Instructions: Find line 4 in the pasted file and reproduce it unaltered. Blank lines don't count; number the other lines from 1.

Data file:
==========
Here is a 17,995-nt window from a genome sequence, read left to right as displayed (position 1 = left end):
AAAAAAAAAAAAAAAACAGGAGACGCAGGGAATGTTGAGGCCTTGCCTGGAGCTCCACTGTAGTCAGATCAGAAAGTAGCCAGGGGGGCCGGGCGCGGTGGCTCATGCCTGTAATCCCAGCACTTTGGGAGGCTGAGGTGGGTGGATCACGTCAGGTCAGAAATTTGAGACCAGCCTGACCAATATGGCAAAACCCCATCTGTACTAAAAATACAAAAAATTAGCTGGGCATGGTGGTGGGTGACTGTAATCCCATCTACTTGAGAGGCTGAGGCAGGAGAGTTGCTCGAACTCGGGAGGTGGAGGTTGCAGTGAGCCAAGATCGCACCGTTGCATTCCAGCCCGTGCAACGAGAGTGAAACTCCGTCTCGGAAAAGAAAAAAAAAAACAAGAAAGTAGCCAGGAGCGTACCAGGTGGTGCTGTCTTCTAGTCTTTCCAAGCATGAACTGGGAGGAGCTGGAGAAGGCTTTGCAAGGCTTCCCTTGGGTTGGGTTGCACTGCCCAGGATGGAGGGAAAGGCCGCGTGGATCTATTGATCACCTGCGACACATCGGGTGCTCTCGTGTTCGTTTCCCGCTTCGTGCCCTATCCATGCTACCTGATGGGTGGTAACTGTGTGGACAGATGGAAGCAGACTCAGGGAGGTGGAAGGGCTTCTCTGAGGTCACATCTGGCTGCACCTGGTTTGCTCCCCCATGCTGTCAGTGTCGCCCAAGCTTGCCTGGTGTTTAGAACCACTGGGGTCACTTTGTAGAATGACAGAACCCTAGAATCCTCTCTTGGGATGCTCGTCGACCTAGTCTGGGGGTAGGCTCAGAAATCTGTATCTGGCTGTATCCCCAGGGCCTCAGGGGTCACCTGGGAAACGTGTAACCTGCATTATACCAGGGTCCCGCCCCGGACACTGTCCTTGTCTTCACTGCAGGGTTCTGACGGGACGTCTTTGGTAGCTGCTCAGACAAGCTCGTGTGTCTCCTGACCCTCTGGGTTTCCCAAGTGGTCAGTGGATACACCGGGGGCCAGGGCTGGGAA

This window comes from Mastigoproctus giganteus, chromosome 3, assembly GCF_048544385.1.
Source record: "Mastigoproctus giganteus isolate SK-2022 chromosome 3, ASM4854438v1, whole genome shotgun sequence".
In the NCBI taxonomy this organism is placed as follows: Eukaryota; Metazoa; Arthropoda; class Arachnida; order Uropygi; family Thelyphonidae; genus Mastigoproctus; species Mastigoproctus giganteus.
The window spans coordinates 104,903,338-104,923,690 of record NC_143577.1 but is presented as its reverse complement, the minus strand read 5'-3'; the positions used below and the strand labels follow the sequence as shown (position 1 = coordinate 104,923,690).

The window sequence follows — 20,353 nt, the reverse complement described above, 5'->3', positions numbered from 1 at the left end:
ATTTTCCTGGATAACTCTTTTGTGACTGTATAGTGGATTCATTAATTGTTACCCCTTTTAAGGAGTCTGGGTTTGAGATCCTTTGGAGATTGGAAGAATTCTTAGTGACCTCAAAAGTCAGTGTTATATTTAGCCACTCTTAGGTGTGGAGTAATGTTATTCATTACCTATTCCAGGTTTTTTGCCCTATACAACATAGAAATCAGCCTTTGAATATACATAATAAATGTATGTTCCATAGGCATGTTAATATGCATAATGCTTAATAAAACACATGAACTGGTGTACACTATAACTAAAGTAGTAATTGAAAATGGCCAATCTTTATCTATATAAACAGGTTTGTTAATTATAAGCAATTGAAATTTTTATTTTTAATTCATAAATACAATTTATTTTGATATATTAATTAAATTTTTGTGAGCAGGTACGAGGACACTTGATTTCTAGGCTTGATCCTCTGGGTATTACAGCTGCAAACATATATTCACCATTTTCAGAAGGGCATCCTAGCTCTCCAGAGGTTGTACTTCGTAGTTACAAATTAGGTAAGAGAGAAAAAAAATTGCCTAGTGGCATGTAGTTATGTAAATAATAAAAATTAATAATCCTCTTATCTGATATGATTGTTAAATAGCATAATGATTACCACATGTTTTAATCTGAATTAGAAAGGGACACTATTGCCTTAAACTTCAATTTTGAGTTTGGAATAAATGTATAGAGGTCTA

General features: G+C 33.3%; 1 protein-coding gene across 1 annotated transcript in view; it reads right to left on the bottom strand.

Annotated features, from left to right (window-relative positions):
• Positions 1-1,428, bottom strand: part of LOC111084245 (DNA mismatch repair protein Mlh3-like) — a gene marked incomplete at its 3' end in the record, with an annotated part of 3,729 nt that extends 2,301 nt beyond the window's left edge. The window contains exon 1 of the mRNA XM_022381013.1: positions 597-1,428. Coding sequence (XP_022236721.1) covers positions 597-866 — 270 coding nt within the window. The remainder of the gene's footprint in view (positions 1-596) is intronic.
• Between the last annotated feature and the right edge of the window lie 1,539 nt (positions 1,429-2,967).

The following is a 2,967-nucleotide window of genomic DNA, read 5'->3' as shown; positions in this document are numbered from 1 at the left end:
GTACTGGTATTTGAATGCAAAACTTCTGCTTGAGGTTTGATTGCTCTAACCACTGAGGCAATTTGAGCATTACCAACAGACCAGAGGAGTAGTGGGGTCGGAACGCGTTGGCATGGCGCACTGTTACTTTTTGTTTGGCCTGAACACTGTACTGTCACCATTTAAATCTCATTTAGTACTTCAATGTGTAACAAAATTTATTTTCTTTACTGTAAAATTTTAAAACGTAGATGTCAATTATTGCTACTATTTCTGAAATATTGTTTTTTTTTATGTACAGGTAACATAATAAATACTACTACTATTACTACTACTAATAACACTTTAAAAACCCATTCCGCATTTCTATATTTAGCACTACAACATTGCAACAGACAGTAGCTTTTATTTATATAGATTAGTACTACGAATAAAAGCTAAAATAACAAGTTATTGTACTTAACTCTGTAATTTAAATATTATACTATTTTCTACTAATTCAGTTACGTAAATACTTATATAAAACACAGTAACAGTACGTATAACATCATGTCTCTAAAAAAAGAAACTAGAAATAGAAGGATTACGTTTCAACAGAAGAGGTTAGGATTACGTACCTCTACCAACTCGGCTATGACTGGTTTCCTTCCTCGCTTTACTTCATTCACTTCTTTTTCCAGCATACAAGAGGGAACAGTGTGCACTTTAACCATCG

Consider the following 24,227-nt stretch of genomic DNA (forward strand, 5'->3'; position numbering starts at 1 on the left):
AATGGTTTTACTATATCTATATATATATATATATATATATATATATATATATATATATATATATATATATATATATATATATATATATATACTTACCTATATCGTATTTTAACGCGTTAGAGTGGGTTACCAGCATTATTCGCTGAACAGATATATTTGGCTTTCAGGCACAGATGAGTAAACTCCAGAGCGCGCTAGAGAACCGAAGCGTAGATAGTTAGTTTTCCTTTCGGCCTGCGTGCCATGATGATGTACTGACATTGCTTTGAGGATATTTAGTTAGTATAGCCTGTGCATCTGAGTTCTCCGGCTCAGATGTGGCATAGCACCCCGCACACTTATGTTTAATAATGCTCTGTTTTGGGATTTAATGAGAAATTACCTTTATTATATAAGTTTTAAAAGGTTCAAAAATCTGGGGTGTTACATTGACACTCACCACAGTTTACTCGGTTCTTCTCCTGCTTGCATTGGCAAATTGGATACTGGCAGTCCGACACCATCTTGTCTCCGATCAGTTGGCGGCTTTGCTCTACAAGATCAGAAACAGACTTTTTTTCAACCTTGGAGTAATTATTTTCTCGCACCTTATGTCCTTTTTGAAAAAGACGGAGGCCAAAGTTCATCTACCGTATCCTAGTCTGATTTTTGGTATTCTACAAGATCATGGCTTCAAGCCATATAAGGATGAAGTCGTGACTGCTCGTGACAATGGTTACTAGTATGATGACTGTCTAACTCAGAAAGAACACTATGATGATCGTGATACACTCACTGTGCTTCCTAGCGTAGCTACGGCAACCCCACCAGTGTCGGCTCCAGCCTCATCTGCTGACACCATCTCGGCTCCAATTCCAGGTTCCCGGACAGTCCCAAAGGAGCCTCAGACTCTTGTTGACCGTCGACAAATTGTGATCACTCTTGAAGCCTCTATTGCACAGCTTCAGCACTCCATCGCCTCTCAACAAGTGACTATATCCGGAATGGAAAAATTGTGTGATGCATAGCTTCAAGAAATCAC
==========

Source record: "Mastigoproctus giganteus isolate SK-2022 chromosome 3, ASM4854438v1, whole genome shotgun sequence".